- Have the values been clearly articulated in writing and shared with the family?
- Do the younger family members see the values played out in day-to-day business conduct, company training programmes, family events and philanthropy, as well as words?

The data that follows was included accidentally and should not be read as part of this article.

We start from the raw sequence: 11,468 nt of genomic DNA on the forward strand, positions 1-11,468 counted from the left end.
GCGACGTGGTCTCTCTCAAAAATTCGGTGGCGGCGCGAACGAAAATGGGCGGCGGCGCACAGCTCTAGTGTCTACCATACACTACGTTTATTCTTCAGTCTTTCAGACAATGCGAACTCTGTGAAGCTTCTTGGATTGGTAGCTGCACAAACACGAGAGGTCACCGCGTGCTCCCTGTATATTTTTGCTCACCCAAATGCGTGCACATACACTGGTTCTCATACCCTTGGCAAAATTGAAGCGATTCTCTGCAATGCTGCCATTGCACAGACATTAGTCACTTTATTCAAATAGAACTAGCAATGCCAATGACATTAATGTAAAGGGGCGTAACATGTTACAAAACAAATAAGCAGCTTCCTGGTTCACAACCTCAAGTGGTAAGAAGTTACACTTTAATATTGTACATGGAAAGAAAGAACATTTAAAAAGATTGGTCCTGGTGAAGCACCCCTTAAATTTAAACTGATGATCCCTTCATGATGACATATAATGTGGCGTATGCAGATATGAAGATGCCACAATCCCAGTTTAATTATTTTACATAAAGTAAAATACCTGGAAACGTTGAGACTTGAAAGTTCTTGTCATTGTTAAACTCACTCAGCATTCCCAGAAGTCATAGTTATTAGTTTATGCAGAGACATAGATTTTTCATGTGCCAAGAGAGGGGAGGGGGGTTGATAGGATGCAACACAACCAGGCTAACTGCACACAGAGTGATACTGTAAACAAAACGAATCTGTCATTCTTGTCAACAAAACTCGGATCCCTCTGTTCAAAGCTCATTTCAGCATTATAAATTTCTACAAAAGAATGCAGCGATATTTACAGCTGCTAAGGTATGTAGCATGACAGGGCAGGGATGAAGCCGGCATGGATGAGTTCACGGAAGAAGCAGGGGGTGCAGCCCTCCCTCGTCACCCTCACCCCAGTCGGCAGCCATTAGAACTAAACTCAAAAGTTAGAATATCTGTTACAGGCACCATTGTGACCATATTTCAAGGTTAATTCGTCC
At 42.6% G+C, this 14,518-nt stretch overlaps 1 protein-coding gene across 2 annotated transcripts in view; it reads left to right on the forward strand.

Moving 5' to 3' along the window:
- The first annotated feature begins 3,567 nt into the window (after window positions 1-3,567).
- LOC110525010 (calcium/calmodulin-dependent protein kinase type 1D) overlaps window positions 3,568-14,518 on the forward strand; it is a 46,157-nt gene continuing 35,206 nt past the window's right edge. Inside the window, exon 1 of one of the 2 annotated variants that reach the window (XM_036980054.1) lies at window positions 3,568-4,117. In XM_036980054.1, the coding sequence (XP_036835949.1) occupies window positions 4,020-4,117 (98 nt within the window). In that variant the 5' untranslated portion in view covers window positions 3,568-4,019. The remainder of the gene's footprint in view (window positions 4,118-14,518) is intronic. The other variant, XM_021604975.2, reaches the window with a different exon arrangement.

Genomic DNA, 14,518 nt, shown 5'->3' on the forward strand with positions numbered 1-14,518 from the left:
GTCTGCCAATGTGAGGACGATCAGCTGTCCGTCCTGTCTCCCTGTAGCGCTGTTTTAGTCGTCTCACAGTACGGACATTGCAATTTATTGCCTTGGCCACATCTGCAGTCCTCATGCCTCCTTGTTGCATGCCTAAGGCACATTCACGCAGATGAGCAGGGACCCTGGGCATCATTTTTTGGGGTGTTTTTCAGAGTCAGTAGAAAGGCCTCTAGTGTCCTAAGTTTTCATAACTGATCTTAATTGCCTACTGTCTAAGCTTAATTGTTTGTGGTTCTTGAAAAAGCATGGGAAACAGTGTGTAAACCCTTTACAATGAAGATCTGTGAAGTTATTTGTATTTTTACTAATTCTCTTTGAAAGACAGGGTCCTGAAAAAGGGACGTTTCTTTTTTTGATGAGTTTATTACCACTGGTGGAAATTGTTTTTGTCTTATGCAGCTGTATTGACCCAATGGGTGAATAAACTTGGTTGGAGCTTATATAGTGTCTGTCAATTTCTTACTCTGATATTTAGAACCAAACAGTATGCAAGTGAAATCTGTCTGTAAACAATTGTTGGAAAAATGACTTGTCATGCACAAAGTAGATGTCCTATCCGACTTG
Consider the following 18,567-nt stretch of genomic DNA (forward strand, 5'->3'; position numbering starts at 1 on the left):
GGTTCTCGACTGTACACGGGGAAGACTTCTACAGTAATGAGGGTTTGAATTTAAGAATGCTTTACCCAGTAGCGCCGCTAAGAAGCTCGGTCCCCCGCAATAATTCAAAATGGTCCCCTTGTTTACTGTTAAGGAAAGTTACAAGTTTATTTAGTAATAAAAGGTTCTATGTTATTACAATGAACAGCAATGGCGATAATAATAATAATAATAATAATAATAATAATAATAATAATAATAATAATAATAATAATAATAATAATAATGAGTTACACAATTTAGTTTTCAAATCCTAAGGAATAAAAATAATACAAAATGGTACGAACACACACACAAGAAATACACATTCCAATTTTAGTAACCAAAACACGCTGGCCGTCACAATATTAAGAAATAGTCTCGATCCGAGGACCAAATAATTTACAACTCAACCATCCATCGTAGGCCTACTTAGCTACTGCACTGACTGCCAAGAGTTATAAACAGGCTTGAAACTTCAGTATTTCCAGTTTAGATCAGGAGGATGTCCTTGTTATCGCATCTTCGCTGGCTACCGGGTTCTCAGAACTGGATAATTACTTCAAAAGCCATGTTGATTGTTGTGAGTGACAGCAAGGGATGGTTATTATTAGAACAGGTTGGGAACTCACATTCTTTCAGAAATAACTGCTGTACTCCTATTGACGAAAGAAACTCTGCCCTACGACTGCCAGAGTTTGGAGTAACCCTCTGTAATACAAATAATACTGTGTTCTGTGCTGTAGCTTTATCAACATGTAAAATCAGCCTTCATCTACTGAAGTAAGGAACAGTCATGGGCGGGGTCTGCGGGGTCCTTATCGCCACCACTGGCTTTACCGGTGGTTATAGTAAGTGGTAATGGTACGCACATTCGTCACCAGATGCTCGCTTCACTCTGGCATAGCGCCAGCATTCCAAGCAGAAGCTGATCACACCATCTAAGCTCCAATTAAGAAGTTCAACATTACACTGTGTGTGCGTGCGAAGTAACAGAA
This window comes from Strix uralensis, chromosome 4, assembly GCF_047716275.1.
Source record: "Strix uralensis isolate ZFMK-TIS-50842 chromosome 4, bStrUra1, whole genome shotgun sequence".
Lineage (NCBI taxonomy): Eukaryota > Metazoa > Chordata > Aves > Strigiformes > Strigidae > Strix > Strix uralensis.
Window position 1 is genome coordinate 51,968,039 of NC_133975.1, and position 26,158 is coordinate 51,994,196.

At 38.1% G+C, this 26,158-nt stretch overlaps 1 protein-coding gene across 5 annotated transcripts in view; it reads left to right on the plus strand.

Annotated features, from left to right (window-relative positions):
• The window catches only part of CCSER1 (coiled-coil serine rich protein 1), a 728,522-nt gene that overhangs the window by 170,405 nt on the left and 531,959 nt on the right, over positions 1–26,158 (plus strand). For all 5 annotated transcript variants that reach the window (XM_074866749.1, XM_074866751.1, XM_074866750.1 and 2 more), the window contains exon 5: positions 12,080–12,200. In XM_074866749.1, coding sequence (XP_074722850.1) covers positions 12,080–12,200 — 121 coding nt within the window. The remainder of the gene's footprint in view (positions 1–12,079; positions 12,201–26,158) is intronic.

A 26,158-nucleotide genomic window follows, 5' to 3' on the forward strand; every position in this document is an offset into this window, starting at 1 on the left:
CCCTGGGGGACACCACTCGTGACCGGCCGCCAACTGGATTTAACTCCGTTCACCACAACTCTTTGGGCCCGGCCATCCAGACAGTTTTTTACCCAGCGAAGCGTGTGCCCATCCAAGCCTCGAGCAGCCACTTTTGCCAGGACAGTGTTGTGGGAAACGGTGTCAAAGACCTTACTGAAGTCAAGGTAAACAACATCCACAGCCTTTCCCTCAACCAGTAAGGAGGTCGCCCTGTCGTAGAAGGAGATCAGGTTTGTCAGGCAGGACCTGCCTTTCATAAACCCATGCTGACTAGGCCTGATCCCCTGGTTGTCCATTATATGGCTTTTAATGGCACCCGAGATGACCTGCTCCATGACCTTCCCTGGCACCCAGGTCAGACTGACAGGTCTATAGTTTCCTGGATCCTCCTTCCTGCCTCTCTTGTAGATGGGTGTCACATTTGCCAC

Today younger people are keeping score with new metrics that count talent development, mastery and happiness as measures of satisfaction and empowerment. They are looking to inherit a legacy that encourages capability and contribution of stewardship rather than wealth or power. Five years on from News Corporation’s takeover of Dow Jones, a speech given at the Edinburgh International Television Festival by Rupert Murdoch’s daughter, Elisabeth, caused some controversy. “Obviously News [Corporation] is… currently asking itself some very significant and difficult questions about how some behaviours fell so far short of its values,” she said. “Personally, I believe one of the biggest lessons of the past year has been the need for any organisation to discuss, affirm and institutionalise a rigorous set of values based on an explicit statement of purpose.” Was this a call to stewardship, a bid for the succession crown or simply a bit of clever PR? Who knows? But the Murdochs should heed the words of Eugene O’Neill, the great American playwright: “There is no past and no future, only the past happening over and over again.”